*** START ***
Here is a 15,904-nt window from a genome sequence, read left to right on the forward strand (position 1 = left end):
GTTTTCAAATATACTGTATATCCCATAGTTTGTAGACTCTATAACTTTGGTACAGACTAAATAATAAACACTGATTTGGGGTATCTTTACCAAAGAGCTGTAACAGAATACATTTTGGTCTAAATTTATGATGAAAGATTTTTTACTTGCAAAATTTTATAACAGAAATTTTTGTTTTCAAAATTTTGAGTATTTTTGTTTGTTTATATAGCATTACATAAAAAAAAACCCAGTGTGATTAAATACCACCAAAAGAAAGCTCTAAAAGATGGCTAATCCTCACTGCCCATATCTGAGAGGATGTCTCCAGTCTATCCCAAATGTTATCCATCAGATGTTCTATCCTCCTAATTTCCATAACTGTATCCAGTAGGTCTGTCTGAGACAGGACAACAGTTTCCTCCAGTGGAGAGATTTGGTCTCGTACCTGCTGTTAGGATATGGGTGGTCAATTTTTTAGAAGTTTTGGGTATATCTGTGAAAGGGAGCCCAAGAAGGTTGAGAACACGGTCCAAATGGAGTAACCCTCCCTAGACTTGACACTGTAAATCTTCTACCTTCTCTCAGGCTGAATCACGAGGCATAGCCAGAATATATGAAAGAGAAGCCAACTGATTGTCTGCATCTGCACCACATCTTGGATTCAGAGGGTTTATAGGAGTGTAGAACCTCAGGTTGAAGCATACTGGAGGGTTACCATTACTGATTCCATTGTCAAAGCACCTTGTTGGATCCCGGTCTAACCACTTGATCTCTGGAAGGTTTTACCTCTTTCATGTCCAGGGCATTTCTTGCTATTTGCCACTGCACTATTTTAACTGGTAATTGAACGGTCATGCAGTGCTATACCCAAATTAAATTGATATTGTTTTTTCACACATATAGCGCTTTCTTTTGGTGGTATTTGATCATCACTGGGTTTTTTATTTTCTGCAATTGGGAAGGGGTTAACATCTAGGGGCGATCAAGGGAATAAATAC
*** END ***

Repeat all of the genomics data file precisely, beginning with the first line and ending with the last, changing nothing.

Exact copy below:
Here is a 15,904-nt window from a genome sequence, read left to right on the forward strand (position 1 = left end):
GTTTTCAAATATACTGTATATCCCATAGTTTGTAGACTCTATAACTTTGGTACAGACTAAATAATAAACACTGATTTGGGGTATCTTTACCAAAGAGCTGTAACAGAATACATTTTGGTCTAAATTTATGATGAAAGATTTTTTACTTGCAAAATTTTATAACAGAAATTTTTGTTTTCAAAATTTTGAGTATTTTTGTTTGTTTATATAGCATTACATAAAAAAAAACCCAGTGTGATTAAATACCACCAAAAGAAAGCTCTAAAAGATGGCTAATCCTCACTGCCCATATCTGAGAGGATGTCTCCAGTCTATCCCAAATGTTATCCATCAGATGTTCTATCCTCCTAATTTCCATAACTGTATCCAGTAGGTCTGTCTGAGACAGGACAACAGTTTCCTCCAGTGGAGAGATTTGGTCTCGTACCTGCTGTTAGGATATGGGTGGTCAATTTTTTAGAAGTTTTGGGTATATCTGTGAAAGGGAGCCCAAGAAGGTTGAGAACACGGTCCAAATGGAGTAACCCTCCCTAGACTTGACACTGTAAATCTTCTACCTTCTCTCAGGCTGAATCACGAGGCATAGCCAGAATATATGAAAGAGAAGCCAACTGATTGTCTGCATCTGCACCACATCTTGGATTCAGAGGGTTTATAGGAGTGTAGAACCTCAGGTTGAAGCATACTGGAGGGTTACCATTACTGATTCCATTGTCAAAGCACCTTGTTGGATCCCGGTCTAACCACTTGATCTCTGGAAGGTTTTACCTCTTTCATGTCCAGGGCATTTCTTGCTATTTGCCACTGCACTATTTTAACTGGTAATTGAACGGTCATGCAGTGCTATACCCAAATTAAATTGATATTGTTTTTTCACACATATAGCGCTTTCTTTTGGTGGTATTTGATCATCACTGGGTTTTTTATTTTCTGCAATTGGGAAGGGGTTAACATCTAGGGGCGATCAAGGGAATAAATAC